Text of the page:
Low-Temperature Energy Systems with Applications of Renewable Energy - 1st Edition - ISBN: 9780128162491

Low-Temperature Energy Systems with Applications of Renewable Energy

1st Edition

Authors: Andriy Redko Oleksandr Redko Ronald DiPippo
Paperback ISBN: 9780128162491
Imprint: Academic Press
Published Date: 1st November 2019
Page Count: 400
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Description

Low-Temperature Energy Systems with Applications of Renewable Energy investigates a wide variety of low-temperature energy applications in residential, commercial, institutional and industrial areas. It addresses the basic principles that form the groundwork for more efficient energy conversion processes and includes detailed practical methods for carrying out these critical processes.

This work considers new directions in the engineering use of technical thermodynamics and energy, including more in-depth studies of the use of renewable sources, and includes worked numerical examples, review questions and practice problems to allow readers to test their own comprehension of the material.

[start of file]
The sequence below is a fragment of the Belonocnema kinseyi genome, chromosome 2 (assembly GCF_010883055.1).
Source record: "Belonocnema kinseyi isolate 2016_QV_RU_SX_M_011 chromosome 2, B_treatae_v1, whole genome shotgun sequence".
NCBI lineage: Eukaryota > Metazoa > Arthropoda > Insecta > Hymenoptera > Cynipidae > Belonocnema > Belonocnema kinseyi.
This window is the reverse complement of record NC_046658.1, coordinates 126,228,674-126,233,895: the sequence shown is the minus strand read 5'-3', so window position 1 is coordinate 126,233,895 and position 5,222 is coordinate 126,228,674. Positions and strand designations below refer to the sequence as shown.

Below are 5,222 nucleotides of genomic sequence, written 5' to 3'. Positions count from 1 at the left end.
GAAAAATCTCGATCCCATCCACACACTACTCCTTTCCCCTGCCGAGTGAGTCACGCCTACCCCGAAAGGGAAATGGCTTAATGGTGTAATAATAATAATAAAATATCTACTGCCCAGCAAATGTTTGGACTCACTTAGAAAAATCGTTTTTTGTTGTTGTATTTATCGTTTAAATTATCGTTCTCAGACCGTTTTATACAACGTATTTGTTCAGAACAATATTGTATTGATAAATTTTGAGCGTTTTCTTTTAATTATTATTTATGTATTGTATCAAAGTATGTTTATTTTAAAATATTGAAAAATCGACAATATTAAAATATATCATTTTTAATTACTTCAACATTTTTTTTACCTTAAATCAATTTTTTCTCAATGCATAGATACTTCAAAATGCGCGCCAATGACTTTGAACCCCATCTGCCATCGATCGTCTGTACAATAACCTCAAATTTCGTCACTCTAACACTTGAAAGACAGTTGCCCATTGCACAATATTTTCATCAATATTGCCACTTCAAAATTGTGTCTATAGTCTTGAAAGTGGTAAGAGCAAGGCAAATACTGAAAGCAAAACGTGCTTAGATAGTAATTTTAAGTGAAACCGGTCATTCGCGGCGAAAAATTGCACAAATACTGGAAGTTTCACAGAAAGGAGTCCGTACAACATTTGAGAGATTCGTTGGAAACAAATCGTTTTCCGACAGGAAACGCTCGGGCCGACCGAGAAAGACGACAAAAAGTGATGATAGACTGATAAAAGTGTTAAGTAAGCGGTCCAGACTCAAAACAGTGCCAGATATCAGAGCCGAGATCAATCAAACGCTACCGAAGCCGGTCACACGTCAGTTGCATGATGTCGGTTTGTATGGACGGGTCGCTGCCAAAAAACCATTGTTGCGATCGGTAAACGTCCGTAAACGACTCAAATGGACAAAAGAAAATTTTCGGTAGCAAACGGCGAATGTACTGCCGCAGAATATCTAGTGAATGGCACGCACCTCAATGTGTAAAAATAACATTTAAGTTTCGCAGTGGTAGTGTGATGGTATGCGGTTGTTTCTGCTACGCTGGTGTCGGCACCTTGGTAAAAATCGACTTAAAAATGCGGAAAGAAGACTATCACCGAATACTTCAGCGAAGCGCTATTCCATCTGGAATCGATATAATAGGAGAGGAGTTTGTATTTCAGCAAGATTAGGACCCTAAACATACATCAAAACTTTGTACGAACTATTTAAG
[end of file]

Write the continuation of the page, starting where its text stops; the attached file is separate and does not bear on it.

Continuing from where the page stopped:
With detailed explanations, methods, models, and algorithms, Low-Temperature Energy Systems with Applications of Renewable Energy is a valuable reference for engineers and scientists in the field of renewable energy, as well as energy researchers and academics.

Key Features

  • Features end-of chapter review sections with questions and problems for practical study and utilization
  • Presents methods for a great variety of energy applications to improve their energy operations
  • Applies real-world data to demonstrate the impact of low-temperature energy systems on renewable energy use today

Readership

Practitioners in engineering and science. Professors will use this book in courses related to energy applications, manufacturing firms, data storage companies, electric generation utilities

Table of Contents

Chapter 1 Principles and operation of refrigeration and heat pump systems

Abstract

Key words

1.1 Trends in usage of low-temperature technologies

1.2 Worldwide energy saving policies

1.3 Basics of energy management and audit of refrigeration and heat pump facilities

1.4 Energy-saving cooling and heat pumps systems

1.4.1 Physical principles of heat pumps and cooling systems

1.4.2 Qualitative description of vapor-compression heat pump operation

1.4.3 Historical facts on heat pumps